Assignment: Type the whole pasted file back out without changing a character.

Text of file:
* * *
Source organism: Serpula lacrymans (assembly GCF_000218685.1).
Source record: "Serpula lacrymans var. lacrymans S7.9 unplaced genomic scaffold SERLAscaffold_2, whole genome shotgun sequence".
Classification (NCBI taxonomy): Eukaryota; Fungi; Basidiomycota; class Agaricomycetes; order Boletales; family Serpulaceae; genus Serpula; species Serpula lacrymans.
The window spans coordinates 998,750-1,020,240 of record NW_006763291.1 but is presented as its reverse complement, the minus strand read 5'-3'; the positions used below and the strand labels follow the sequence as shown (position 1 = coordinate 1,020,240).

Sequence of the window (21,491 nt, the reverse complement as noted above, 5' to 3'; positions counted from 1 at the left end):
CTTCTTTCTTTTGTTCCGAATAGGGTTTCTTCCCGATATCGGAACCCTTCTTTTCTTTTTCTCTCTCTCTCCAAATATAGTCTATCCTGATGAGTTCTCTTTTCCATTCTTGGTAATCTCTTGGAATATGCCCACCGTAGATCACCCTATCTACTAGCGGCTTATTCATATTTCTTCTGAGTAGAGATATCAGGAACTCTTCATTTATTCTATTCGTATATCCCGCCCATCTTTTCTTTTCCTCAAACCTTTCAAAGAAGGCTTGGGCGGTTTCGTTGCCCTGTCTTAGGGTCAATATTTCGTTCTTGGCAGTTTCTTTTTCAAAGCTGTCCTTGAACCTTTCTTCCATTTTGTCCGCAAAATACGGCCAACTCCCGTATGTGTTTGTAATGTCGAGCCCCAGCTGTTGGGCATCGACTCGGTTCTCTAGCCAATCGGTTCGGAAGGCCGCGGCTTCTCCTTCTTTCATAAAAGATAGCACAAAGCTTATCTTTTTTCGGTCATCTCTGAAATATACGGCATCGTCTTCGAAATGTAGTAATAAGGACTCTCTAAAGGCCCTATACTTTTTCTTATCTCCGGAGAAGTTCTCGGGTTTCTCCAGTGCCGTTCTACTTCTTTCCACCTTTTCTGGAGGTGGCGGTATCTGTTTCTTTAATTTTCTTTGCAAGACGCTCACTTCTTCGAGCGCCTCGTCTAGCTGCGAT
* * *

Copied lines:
Source organism: Serpula lacrymans (assembly GCF_000218685.1).
Source record: "Serpula lacrymans var. lacrymans S7.9 unplaced genomic scaffold SERLAscaffold_2, whole genome shotgun sequence".
Classification (NCBI taxonomy): Eukaryota; Fungi; Basidiomycota; class Agaricomycetes; order Boletales; family Serpulaceae; genus Serpula; species Serpula lacrymans.
The window spans coordinates 998,750-1,020,240 of record NW_006763291.1 but is presented as its reverse complement, the minus strand read 5'-3'; the positions used below and the strand labels follow the sequence as shown (position 1 = coordinate 1,020,240).

Sequence of the window (21,491 nt, the reverse complement as noted above, 5' to 3'; positions counted from 1 at the left end):
CTTCTTTCTTTTGTTCCGAATAGGGTTTCTTCCCGATATCGGAACCCTTCTTTTCTTTTTCTCTCTCTCTCCAAATATAGTCTATCCTGATGAGTTCTCTTTTCCATTCTTGGTAATCTCTTGGAATATGCCCACCGTAGATCACCCTATCTACTAGCGGCTTATTCATATTTCTTCTGAGTAGAGATATCAGGAACTCTTCATTTATTCTATTCGTATATCCCGCCCATCTTTTCTTTTCCTCAAACCTTTCAAAGAAGGCTTGGGCGGTTTCGTTGCCCTGTCTTAGGGTCAATATTTCGTTCTTGGCAGTTTCTTTTTCAAAGCTGTCCTTGAACCTTTCTTCCATTTTGTCCGCAAAATACGGCCAACTCCCGTATGTGTTTGTAATGTCGAGCCCCAGCTGTTGGGCATCGACTCGGTTCTCTAGCCAATCGGTTCGGAAGGCCGCGGCTTCTCCTTCTTTCATAAAAGATAGCACAAAGCTTATCTTTTTTCGGTCATCTCTGAAATATACGGCATCGTCTTCGAAATGTAGTAATAAGGACTCTCTAAAGGCCCTATACTTTTTCTTATCTCCGGAGAAGTTCTCGGGTTTCTCCAGTGCCGTTCTACTTCTTTCCACCTTTTCTGGAGGTGGCGGTATCTGTTTCTTTAATTTTCTTTGCAAGACGCTCACTTCTTCGAGCGCCTCGTCTAGCTGCGAT